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Special Registration Has NOT Ended ?Many Requirements Continue

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January 2004
Special Registration Has NOT Ended ?Many Requirements Continue

Special Registration Has NOT Ended ?Many Requirements Continue

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The reports that Special Registration has "ended" are NOT correct. The most significant change in Special Registration that the Department of Homeland Security (DHS) announced at the beginning of December, 2003 is that it is "suspending" the requirement of (1) annual re-registration applicable to all registrants and (2) 30/40-day follow-up interviews applicable to port-of-entry registrants.���The new rule applies only to registrants whose re-registration deadline or 30/40-day deadline is on or after December 2, 2003. All other requirements and the Special Registration program itself are not changed and remain in effect. Anyone who does not comply with all the continuing requirements of Special Registration could be subjected to denial of admission to the U.S., denial of immigration benefits, possible criminal prosecution, and/or removal proceedings.

All Special Registrants continue to be subject to the following requirements.

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Departure Registration. Every person who was specially registered at either Call-In or POE continues to be subject to "departure registration." This has NOT changed. Special Registrants must (1) depart only from specially designated ports and (2) comply with special departure processing, which involves an appearance before a Customs and Border Protection (CBP) officer. Turning in the I-94 or being processed by airline personnel does NOT satisfy this requirement. Processes for having this requirement waived were added by the interim rule, but the standards for the waivers are quite high.���

Reporting Changes of Address, Employment, or Educational Institution. Persons who were or are registered and who remain in the U.S. for 30 days or more must notify DHS of any change of address/residence, employment, or educational institution within 10 days of the change. The notification must be in writing on the form, AR-11, designated for reporting these changes. The form is available at www.uscis.gov. The new rule provides that F, J or M nonimmigrants entered into the SEVIS system no longer have to comply with this requirement if the change of address/residence or educational institution is reported through SEVIS within 10 days of such change. This exception does NOT apply to changes of employment.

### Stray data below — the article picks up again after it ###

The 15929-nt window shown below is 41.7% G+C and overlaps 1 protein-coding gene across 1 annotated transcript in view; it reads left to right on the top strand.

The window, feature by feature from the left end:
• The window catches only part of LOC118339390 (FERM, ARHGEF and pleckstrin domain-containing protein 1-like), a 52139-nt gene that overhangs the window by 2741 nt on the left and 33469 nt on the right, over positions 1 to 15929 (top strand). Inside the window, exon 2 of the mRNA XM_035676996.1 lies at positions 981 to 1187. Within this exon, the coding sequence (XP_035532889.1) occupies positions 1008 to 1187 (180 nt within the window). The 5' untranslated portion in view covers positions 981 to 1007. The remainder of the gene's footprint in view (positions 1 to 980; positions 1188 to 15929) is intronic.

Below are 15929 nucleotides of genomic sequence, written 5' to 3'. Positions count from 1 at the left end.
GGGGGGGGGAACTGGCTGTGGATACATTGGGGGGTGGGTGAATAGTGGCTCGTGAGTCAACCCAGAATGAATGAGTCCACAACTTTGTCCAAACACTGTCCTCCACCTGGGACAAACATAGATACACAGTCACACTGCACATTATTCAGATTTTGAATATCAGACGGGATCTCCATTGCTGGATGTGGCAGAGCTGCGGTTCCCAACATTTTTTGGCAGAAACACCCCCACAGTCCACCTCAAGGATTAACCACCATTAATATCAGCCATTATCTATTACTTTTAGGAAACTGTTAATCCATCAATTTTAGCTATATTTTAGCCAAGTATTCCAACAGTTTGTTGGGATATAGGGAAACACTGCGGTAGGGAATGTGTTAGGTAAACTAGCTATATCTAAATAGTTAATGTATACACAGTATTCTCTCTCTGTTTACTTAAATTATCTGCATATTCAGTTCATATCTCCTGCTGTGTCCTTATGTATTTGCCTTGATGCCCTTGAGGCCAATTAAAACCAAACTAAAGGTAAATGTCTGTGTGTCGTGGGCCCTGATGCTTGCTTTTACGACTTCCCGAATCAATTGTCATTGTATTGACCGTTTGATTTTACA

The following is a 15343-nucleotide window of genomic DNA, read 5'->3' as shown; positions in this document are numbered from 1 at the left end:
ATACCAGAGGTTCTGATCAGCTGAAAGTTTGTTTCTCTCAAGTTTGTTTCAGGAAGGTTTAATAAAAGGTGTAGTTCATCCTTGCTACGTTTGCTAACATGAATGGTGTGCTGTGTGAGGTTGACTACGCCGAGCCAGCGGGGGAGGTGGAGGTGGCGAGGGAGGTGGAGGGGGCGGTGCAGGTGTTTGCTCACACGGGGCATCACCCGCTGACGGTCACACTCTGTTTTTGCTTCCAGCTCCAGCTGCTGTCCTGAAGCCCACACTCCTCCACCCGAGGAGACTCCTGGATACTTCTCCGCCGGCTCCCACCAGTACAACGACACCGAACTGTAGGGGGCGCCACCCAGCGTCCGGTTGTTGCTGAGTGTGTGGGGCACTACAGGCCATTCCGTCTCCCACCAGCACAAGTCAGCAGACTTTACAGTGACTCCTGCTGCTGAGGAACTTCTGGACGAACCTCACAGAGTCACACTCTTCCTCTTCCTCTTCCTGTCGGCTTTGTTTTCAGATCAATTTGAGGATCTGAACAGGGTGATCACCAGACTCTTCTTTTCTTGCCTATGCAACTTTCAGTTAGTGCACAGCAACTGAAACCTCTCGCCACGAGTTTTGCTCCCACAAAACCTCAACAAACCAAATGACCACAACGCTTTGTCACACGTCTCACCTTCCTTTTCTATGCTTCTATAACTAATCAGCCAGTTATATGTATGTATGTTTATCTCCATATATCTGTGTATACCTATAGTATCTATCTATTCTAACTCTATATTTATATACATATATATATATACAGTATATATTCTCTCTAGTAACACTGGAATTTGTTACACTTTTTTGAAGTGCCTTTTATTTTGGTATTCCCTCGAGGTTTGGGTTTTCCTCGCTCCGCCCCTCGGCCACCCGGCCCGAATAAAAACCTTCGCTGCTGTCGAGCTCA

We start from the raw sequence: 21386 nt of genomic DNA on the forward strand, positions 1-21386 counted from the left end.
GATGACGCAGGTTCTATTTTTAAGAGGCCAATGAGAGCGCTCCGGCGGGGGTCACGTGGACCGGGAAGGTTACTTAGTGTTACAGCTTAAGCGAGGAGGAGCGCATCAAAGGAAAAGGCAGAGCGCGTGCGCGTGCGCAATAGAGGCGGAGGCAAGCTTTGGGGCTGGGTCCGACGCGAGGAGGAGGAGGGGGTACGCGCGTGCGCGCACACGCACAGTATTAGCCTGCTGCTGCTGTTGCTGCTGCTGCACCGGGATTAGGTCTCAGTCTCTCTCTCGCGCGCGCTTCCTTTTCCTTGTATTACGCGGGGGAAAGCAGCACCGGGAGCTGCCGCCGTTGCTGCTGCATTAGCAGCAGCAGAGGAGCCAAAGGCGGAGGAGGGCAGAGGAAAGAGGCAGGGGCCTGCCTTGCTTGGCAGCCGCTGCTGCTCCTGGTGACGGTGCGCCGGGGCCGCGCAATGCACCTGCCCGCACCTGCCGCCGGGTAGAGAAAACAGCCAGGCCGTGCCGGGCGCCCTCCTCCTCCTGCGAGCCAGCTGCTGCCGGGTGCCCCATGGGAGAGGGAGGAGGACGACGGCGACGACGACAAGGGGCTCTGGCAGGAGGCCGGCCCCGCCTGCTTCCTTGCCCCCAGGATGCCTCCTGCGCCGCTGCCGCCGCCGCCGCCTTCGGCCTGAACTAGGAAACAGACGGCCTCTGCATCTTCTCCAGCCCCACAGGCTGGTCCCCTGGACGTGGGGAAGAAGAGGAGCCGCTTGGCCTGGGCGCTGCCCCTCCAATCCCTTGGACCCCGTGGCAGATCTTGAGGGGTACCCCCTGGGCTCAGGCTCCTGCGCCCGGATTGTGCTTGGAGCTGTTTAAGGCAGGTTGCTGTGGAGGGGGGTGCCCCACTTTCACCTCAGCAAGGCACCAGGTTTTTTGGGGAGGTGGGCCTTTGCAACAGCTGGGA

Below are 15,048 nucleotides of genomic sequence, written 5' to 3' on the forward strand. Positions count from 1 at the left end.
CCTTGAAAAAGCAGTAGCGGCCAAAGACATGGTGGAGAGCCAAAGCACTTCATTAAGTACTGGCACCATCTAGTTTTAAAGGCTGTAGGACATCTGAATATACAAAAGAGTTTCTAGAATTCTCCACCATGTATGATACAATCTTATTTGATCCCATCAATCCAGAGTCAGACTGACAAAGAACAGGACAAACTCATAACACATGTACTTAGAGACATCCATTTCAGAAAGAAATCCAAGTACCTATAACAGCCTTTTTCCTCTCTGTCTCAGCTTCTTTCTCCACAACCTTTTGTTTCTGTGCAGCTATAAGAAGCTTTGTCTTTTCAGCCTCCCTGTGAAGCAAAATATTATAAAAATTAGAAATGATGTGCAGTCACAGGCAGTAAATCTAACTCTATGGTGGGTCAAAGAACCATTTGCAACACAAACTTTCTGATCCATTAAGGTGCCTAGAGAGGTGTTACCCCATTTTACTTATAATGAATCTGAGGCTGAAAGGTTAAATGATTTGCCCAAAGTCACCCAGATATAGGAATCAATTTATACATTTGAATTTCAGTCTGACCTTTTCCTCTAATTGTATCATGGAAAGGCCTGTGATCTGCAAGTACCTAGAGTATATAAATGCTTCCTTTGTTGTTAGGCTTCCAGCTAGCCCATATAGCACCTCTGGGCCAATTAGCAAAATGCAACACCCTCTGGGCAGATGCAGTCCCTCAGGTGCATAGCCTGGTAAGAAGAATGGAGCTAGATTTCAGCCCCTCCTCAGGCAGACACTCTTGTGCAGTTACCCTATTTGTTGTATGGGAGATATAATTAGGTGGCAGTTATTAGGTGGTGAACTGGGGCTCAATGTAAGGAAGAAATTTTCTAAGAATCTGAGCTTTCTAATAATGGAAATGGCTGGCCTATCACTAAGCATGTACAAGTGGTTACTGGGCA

The new Federal Register announcement specifically states that the new rule does not excuse past failure to comply with the Call-In deadlines or the 30-40 day follow-up interview or annual re-registration deadlines. In addition, the new rule does nothing for the thousands of people who were placed in removal proceedings when they appeared for Call-In.

Port-of-Entry (POE) Registration: Nonimmigrants who are citizens or nationals of Iraq, Iran, Syria, Libya and Sudan will be subject to Special Registration upon entry to the United States. Others can be designated for Special Registration on a case-by-case basis.

Re-Registration: The interim rule says that DHS can require selected individuals to re-register at any time, with notice of only 10 days.���The interim rule provides that notice of the re-registration requirement may be given by any means, including regular mail, e-mail or publication of a notice in the Federal Register. It is very important for anyone who has ever been registered under Special Registration to be vigilant and watch for information about such a requirement.

DREAM Act Goes To Senate For Vote

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Many in the immigration community have been following the status of the DREAM Act, which allows those who have been in the US for five years and graduated from high school here, to apply for permanent residency.

By a 16-3 vote, the Senate Judiciary Committee, on October 23, passed S.1545, the bipartisan DREAM Act (Development, Relief, and Education for Alien Minors Act of 2003).


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